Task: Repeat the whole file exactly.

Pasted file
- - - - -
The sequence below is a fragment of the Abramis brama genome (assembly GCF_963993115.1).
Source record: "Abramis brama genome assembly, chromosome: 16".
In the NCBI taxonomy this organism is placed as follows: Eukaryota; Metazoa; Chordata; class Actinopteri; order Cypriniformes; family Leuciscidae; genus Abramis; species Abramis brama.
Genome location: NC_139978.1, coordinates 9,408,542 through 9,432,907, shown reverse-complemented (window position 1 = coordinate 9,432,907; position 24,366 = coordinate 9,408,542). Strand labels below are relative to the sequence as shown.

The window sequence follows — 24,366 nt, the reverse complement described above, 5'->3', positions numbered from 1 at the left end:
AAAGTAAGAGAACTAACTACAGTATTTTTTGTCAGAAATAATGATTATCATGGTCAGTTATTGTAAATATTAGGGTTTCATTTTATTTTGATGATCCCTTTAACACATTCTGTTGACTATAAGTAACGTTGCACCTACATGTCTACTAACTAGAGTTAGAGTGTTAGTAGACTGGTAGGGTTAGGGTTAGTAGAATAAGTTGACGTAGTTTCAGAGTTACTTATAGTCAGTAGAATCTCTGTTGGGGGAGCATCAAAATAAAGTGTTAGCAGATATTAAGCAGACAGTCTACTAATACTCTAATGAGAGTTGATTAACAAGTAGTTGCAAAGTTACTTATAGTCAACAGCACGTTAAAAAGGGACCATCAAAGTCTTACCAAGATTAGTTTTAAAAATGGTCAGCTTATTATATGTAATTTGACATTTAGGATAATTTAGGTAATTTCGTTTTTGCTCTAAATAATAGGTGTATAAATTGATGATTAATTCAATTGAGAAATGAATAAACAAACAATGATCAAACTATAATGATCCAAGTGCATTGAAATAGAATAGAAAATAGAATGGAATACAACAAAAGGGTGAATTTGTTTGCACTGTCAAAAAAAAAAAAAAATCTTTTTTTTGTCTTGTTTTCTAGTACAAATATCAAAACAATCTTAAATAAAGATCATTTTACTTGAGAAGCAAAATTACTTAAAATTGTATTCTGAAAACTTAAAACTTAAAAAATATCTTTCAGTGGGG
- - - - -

The sequence below is a fragment of the Abramis brama genome (assembly GCF_963993115.1).
Source record: "Abramis brama genome assembly, chromosome: 16".
In the NCBI taxonomy this organism is placed as follows: Eukaryota; Metazoa; Chordata; class Actinopteri; order Cypriniformes; family Leuciscidae; genus Abramis; species Abramis brama.
Genome location: NC_139978.1, coordinates 9,408,542 through 9,432,907, shown reverse-complemented (window position 1 = coordinate 9,432,907; position 24,366 = coordinate 9,408,542). Strand labels below are relative to the sequence as shown.

The window sequence follows — 24,366 nt, the reverse complement described above, 5'->3', positions numbered from 1 at the left end:
AAAGTAAGAGAACTAACTACAGTATTTTTTGTCAGAAATAATGATTATCATGGTCAGTTATTGTAAATATTAGGGTTTCATTTTATTTTGATGATCCCTTTAACACATTCTGTTGACTATAAGTAACGTTGCACCTACATGTCTACTAACTAGAGTTAGAGTGTTAGTAGACTGGTAGGGTTAGGGTTAGTAGAATAAGTTGACGTAGTTTCAGAGTTACTTATAGTCAGTAGAATCTCTGTTGGGGGAGCATCAAAATAAAGTGTTAGCAGATATTAAGCAGACAGTCTACTAATACTCTAATGAGAGTTGATTAACAAGTAGTTGCAAAGTTACTTATAGTCAACAGCACGTTAAAAAGGGACCATCAAAGTCTTACCAAGATTAGTTTTAAAAATGGTCAGCTTATTATATGTAATTTGACATTTAGGATAATTTAGGTAATTTCGTTTTTGCTCTAAATAATAGGTGTATAAATTGATGATTAATTCAATTGAGAAATGAATAAACAAACAATGATCAAACTATAATGATCCAAGTGCATTGAAATAGAATAGAAAATAGAATGGAATACAACAAAAGGGTGAATTTGTTTGCACTGTCAAAAAAAAAAAAAAATCTTTTTTTTGTCTTGTTTTCTAGTACAAATATCAAAACAATCTTAAATAAAGATCATTTTACTTGAGAAGCAAAATTACTTAAAATTGTATTCTGAAAACTTAAAACTTAAAAAATATCTTTCAGTGGGG